In Pursuit of Profit
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An article from our Accounting and Finance Recruiting Team
With our professional and personal lives becoming more blended than ever and younger members of the workforce feeling less of a need to compartmentalize the two, social media has become a territory ripe with both risk and opportunity.
These days everyone knows that what is posted on social media is fair game, and voicing unpopular opinions, sharing inappropriate content, or being hateful online can cost a job seeker the job. And while people posting or sharing those types of things may not be concerned with how they will be perceived, most job seekers do care what a prospective employer may think of them.
This is especially true in more buttoned-up industries like accounting, finance, banking, financial planning, and business consulting. Career-focused professionals looking for their next role will ask questions like:
Our accounting and finance recruiting team answers these questions regarding how your web presence affects hiring decisions:
Casting a Wide Net
Think researching a job applicant online just includes reviewing their LinkedIn profile? Think again!
Employers have come to realize that LinkedIn is the most polished version of a job applicant – their best foot that they are putting forward. So, while LinkedIn is certainly still an important tool for showcasing your educational background, relevant experience, and employment history, it is not the only area to focus on when applying to jobs.
Prospective employers also want to understand who you are a person – your work ethic, your values and beliefs, your interests and hobbies, your long-term goals, and so on. To do this, they typically delve deeper into the places where people express this side of themselves after the information presented on LinkedIn passes muster. The breadth of online sources that a recruiter or hiring manager looks at before moving forward with a candidate can include:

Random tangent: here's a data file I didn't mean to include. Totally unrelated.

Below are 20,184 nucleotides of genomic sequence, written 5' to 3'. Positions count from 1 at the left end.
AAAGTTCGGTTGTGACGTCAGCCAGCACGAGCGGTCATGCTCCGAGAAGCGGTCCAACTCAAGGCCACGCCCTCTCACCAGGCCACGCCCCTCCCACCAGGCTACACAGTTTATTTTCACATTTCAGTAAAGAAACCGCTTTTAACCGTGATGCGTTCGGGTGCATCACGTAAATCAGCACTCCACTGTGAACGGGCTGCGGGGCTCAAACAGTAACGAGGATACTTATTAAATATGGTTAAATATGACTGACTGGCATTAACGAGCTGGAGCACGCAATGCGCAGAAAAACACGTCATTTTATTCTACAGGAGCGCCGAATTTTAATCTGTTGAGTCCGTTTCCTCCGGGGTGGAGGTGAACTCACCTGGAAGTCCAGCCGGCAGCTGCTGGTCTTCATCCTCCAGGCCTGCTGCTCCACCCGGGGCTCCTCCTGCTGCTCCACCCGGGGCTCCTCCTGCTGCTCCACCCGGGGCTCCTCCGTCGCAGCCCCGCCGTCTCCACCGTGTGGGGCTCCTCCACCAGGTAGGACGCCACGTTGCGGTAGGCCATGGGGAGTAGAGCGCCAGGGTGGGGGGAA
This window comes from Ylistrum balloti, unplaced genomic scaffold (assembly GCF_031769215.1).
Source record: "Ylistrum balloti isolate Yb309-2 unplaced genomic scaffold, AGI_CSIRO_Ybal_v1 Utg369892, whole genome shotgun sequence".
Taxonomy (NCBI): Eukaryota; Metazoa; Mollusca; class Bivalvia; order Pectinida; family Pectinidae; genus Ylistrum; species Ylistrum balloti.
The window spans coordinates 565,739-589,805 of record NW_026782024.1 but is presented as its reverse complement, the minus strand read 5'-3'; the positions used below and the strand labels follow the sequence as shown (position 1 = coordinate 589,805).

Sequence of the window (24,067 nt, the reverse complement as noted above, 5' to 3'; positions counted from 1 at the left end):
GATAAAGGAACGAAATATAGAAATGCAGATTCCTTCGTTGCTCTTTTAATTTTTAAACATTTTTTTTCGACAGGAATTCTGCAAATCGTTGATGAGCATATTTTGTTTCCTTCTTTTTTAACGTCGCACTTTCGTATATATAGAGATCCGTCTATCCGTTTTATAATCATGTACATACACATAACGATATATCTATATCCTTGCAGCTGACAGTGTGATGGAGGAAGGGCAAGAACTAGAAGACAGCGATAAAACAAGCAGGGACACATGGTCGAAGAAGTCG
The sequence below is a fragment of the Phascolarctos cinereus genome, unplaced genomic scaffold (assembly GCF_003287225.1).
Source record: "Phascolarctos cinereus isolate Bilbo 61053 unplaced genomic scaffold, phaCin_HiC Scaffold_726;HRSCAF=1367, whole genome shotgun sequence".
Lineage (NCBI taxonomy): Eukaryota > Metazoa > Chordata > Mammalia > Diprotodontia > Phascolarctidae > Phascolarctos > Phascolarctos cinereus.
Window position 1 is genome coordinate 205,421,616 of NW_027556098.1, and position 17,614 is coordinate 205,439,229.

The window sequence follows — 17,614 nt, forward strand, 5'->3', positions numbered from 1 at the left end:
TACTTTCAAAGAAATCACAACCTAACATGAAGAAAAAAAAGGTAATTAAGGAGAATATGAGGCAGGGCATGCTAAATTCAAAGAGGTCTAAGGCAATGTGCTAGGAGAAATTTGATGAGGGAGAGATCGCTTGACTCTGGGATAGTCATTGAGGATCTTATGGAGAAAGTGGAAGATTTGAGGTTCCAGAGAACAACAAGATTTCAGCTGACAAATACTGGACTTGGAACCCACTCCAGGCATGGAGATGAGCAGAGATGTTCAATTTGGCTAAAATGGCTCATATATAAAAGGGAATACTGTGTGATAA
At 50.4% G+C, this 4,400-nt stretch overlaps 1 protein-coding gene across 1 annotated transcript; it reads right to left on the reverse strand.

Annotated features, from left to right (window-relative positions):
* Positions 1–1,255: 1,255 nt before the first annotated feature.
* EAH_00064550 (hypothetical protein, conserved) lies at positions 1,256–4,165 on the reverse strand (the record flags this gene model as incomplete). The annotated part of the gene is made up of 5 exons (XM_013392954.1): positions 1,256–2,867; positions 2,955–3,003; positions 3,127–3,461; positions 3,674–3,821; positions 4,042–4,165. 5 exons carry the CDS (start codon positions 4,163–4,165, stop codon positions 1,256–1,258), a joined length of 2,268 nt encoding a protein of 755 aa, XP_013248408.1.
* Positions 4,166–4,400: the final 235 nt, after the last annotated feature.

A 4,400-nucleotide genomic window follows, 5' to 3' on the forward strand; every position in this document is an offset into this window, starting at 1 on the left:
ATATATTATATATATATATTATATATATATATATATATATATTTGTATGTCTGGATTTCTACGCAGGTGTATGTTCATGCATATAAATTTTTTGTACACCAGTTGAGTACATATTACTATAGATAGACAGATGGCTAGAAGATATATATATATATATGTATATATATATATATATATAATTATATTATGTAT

If you have a personal blog or have contributed to any online professional resources (like a former employer’s blog), a hiring manager will also look closely at that content to get a sense of how you present yourself and whether you will be a good fit for the role.
Online Do’s and Don’ts
When recruiters screen an applicant, they typically just do a cursory search online to determine if there is anything flagrant that would prevent them from wanting to talk to the individual. They will quickly sweep public social media accounts to look for anything that is obviously incongruent with the organization’s core values. Depending on the organization these values can include environmental sustainability, strong ethics, financial responsibility, diversity and inclusion, or any other host of things that the company deems important.
However, when hiring managers research a candidate online, they are doing a much more extensive search, which may include signing into their own personal accounts to dig deeper into platform-specific content. Remember, at this stage the hiring manager is not just looking for red flags online but also green lights.
Red flags will include things like talking bad about a former employer or extreme political beliefs while green lights will include things like:
These elements are reassuring to hiring managers, which means they can set you apart from your competition.
When job seekers talk about “cleaning up” their social media accounts they are typically concerned with updating old profile information and removing questionable content. And while it is a certainly a good idea to button up your social media pages to avoid losing the job before it is even offered, it is just as important to ensure that your social media presence showcases the best of what you have to offer as a candidate.
Showcase what you have done and what kind of an asset you can be with the content that you share and how you present yourself in your profile. Join industry-specific groups and contribute to them publicly to show off your acumen to potential employer.
Cater your efforts to your industry and the specific position you are looking to be hired into. For instance, when looking for finance and accounting jobs, list:
If you are not currently plugged into your industry online, do not fret! It is never too late to start following and joining groups or organizations that align with your career goals. Whether or not they help you land the job, they will keep you informed about what is going on, keeping you at the forefront of the conversations occurring in your industry.
Looking for accounting and finance jobs in the Pacific Northwest? Browse our listing of current openings to find a director of finance, controller, accounting manager, senior accountant, or staff accountant job.